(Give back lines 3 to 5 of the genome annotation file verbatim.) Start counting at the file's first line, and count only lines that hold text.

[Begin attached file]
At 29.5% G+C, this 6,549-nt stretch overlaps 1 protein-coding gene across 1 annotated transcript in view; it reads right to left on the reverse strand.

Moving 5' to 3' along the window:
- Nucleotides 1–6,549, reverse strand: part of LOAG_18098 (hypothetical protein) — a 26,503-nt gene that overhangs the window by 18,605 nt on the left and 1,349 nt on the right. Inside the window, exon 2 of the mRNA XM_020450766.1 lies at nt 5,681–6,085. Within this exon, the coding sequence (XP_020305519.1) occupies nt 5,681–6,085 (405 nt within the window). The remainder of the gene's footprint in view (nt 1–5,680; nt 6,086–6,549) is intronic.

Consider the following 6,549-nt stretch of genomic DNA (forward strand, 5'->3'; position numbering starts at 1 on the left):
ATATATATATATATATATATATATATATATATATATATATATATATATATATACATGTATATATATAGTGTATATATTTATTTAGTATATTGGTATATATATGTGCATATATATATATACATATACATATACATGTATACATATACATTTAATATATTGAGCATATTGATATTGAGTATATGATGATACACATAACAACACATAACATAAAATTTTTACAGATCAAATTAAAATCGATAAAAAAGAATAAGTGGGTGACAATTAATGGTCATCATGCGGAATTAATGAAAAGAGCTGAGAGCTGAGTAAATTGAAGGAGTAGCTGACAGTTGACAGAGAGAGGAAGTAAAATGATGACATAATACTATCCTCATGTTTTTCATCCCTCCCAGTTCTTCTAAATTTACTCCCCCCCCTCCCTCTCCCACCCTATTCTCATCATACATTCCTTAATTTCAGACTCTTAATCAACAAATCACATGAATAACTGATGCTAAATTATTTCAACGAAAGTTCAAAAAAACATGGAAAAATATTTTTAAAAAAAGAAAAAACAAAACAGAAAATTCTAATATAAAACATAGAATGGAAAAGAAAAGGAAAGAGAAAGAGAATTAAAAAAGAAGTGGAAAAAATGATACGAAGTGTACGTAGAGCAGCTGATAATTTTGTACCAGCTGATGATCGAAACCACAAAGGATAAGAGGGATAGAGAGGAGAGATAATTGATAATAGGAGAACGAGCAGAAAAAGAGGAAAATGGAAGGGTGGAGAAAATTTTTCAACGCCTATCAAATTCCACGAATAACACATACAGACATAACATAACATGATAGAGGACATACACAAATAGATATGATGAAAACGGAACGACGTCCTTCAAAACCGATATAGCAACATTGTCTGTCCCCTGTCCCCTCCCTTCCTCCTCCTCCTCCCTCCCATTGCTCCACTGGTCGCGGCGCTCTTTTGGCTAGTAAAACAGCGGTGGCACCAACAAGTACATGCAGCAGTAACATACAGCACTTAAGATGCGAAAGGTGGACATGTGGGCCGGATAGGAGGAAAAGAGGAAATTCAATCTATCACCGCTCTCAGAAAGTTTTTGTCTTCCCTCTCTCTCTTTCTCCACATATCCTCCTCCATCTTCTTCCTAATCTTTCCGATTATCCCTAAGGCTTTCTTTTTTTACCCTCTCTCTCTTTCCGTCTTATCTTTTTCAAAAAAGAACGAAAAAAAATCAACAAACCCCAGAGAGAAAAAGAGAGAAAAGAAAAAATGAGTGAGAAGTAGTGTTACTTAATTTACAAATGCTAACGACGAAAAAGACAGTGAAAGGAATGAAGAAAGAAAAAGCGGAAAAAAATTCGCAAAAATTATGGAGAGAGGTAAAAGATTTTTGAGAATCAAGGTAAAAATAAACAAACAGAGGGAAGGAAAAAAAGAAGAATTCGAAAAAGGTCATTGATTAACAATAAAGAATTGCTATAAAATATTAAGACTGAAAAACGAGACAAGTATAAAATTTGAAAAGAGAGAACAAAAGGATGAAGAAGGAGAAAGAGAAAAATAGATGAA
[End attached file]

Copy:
- Nucleotides 1–6,549, reverse strand: part of LOAG_18098 (hypothetical protein) — a 26,503-nt gene that overhangs the window by 18,605 nt on the left and 1,349 nt on the right. Inside the window, exon 2 of the mRNA XM_020450766.1 lies at nt 5,681–6,085. Within this exon, the coding sequence (XP_020305519.1) occupies nt 5,681–6,085 (405 nt within the window). The remainder of the gene's footprint in view (nt 1–5,680; nt 6,086–6,549) is intronic.

Consider the following 6,549-nt stretch of genomic DNA (forward strand, 5'->3'; position numbering starts at 1 on the left):
ATATATATATATATATATATATATATATATATATATATATATATATATATATACATGTATATATATAGTGTATATATTTATTTAGTATATTGGTATATATATGTGCATATATATATATACATATACATATACATGTATACATATACATTTAATATATTGAGCATATTGATATTGAGTATATGATGATACACATAACAACACATAACATAAAATTTTTACAGATCAAATTAAAATCGATAAAAAAGAATAAGTGGGTGACAATTAATGGTCATCATGCGGAATTAATGAAAAGAGCTGAGAGCTGAGTAAATTGAAGGAGTAGCTGACAGTTGACAGAGAGAGGAAGTAAAATGATGACATAATACTATCCTCATGTTTTTCATCCCTCCCAGTTCTTCTAAATTTACTCCCCCCCCTCCCTCTCCCACCCTATTCTCATCATACATTCCTTAATTTCAGACTCTTAATCAACAAATCACATGAATAACTGATGCTAAATTATTTCAACGAAAGTTCAAAAAAACATGGAAAAATATTTTTAAAAAAAGAAAAAACAAAACAGAAAATTCTAATATAAAACATAGAATGGAAAAGAAAAGGAAAGAGAAAGAGAATTAAAAAAGAAGTGGAAAAAATGATACGAAGTGTACGTAGAGCAGCTGATAATTTTGTACCAGCTGATGATCGAAACCACAAAGGATAAGAGGGATAGAGAGGAGAGATAATTGATAATAGGAGAACGAGCAGAAAAAGAGGAAAATGGAAGGGTGGAGAAAATTTTTCAACGCCTATCAAATTCCACGAATAACACATACAGACATAACATAACATGATAGAGGACATACACAAATAGATATGATGAAAACGGAACGACGTCCTTCAAAACCGATATAGCAACATTGTCTGTCCCCTGTCCCCTCCCTTCCTCCTCCTCCTCCCTCCCATTGCTCCACTGGTCGCGGCGCTCTTTTGGCTAGTAAAACAGCGGTGGCACCAACAAGTACATGCAGCAGTAACATACAGCACTTAAGATGCGAAAGGTGGACATGTGGGCCGGATAGGAGGAAAAGAGGAAATTCAATCTATCACCGCTCTCAGAAAGTTTTTGTCTTCCCTCTCTCTCTTTCTCCACATATCCTCCTCCATCTTCTTCCTAATCTTTCCGATTATCCCTAAGGCTTTCTTTTTTTACCCTCTCTCTCTTTCCGTCTTATCTTTTTCAAAAAAGAACGAAAAAAAATCAACAAACCCCAGAGAGAAAAAGAGAGAAAAGAAAAAATGAGTGAGAAGTAGTGTTACTTAATTTACAAATGCTAACGACGAAAAAGACAGTGAAAGGAATGAAGAAAGAAAAAGCGGAAAAAAATTCGCAAAAATTATGGAGAGAGGTAAAAGATTTTTGAGAATCAAGGTAAAAATAAACAAACAGAGGGAAGGAAAAAAAGAAGAATTCGAAAAAGGTCATTGATTAACAATAAAGAATTGCTATAAAATATTAAGACTGAAAAACGAGACAAGTATAAAATTTGAAAAGAGAGAACAAAAGGATGAAGAAGGAGAAAGAGAAAAATAGATGAA